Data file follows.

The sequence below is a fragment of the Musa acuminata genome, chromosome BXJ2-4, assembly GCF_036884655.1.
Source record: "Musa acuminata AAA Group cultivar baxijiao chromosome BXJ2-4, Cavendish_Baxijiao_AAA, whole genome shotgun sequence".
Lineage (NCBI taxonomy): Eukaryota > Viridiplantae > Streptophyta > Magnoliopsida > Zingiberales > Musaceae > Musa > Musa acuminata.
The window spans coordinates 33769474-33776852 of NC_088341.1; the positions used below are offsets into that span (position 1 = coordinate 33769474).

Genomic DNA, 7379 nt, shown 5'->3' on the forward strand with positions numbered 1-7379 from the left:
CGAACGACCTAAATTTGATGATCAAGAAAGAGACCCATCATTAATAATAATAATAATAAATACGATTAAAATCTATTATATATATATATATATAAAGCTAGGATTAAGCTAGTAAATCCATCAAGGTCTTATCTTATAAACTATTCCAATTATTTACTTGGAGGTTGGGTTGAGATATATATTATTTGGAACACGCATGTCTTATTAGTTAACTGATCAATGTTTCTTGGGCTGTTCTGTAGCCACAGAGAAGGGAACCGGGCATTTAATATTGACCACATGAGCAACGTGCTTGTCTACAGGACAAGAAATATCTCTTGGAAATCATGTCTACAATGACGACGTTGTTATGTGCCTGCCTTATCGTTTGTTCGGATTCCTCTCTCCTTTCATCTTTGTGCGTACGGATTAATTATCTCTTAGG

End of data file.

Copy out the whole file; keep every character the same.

The sequence below is a fragment of the Musa acuminata genome, chromosome BXJ2-4, assembly GCF_036884655.1.
Source record: "Musa acuminata AAA Group cultivar baxijiao chromosome BXJ2-4, Cavendish_Baxijiao_AAA, whole genome shotgun sequence".
Lineage (NCBI taxonomy): Eukaryota > Viridiplantae > Streptophyta > Magnoliopsida > Zingiberales > Musaceae > Musa > Musa acuminata.
The window spans coordinates 33769474-33776852 of NC_088341.1; the positions used below are offsets into that span (position 1 = coordinate 33769474).

Genomic DNA, 7379 nt, shown 5'->3' on the forward strand with positions numbered 1-7379 from the left:
CGAACGACCTAAATTTGATGATCAAGAAAGAGACCCATCATTAATAATAATAATAATAAATACGATTAAAATCTATTATATATATATATATATAAAGCTAGGATTAAGCTAGTAAATCCATCAAGGTCTTATCTTATAAACTATTCCAATTATTTACTTGGAGGTTGGGTTGAGATATATATTATTTGGAACACGCATGTCTTATTAGTTAACTGATCAATGTTTCTTGGGCTGTTCTGTAGCCACAGAGAAGGGAACCGGGCATTTAATATTGACCACATGAGCAACGTGCTTGTCTACAGGACAAGAAATATCTCTTGGAAATCATGTCTACAATGACGACGTTGTTATGTGCCTGCCTTATCGTTTGTTCGGATTCCTCTCTCCTTTCATCTTTGTGCGTACGGATTAATTATCTCTTAGG